Given how the government is strapped for cash the private sector needs to play a big role in the build-out of India’s infrastructure, expected to cost a trillion dollars, at the very least. A PPP model—public private partnership—is ideal to roll out infra projects since the government can facilitate both the acquisition of land as also the environment and forest clearances both of which are critical for any venture to take off.
Delays in acquiring land and clearances have led to projects becoming unviable and, in some instances, promoters walking out. There is today a whole host of PPP projects that are stalled; since the cash flows of promoters are choked they have delayed repayments to bankers. In sum, not only has precious capital been blocked, the environment has been vitiated by disputes. A substitution of concessionaires has been possible in very few cases.
Which is why revisiting the PPP model was always warranted. Before the new model is rolled out, however, legacy issues need to be sorted out. The government had proposed an Infrastructure PPP Adjudicatory Tribunal (IPAT), which the Kelkar committee, tasked with reviewing the PPP model, believes could be a good platform through which to resolve legacy issues. To be sure, it can be a starting point with some umbrella guidelines being framed to deal with stressed projects.
But there’s little doubt the Model Concession Agreements (MCA) need a re-look: the panel has suggested a “generic risk monitoring and evaluation framework must encompass all aspects across the project development and implementation life cycle”. It calls on stakeholders to allocate risk optimally. Developers have argued the guidelines aren’t framed well-enough resulting in disputes; they claim they are forced to settle for lower amounts than they deserve because they want to end the litigation and free up capital, while the government argues they are gaming the system, resorting to predatory bidding and inflating claims. Clearly PPPs cannot prosper in such an environment and there’s need for a dispute resolution mechanism.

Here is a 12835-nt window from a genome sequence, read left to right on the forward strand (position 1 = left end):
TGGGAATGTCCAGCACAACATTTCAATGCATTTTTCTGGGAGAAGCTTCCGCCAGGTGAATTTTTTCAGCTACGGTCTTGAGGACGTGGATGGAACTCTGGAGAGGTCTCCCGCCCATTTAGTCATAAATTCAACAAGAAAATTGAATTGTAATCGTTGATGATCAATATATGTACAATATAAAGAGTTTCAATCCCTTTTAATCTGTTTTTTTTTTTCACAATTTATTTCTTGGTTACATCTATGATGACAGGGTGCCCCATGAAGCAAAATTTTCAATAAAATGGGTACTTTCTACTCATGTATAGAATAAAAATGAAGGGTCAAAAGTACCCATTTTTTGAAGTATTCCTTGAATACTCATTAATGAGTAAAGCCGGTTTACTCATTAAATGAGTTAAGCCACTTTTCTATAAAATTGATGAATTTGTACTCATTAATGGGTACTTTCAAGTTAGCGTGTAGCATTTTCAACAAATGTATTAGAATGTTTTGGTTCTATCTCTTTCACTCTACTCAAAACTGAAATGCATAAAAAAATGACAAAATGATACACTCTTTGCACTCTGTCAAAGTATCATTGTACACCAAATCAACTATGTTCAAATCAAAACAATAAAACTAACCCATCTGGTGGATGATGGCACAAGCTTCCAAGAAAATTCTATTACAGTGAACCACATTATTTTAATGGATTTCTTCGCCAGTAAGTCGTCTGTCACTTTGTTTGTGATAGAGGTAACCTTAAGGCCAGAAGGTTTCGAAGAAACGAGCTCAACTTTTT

The Kelkar committee has recommended several changes to the MCA, among them one which says the tendering process should not commence until at least 80% of the land has been acquired. This is sensible since too many projects have been delayed because land wasn’t acquired. The committee has also advocated a dispute resolution mechanism that is flexible enough to allow for restructuring within the commercial and financial boundaries of the project. More importantly, given how projects stretch over 20-30 years, it wants enough of a cushion for developers to protect them from events that are beyond their control. It feels they must be guarded from “obsolescing bargain” by which the government authority has the upper hand once the project is completed. This can be achieved by building in safeguards ab initio into the contract. These are important given how commodity cycles can be unpredictable; the sharp rise in the price of imported coal, for instance, turned out to be a nightmare for power producers like Tata Power and Adani Power.
The committee believes that independent regulators for each sector are necessary. Though water-tight contracting is critical, that may not be such a bad thing since each sector does need close attention when things go wrong.
To help free up capital, the committee has recommended easier norms for equity to be sold off and monetising assets. That apart, it feels creating pools of assets that carry lower risk would help attract investors. The committee also feels that lenders, who are probably the worst sufferers when a project fails to take off, should decide that a default is grave enough to warrant the concessionaire being substituted. Lenders might also be comfortable with the suggestion that a revenue-share model be adopted by NHAI and the concessionaire for roads projects with long gestation projects.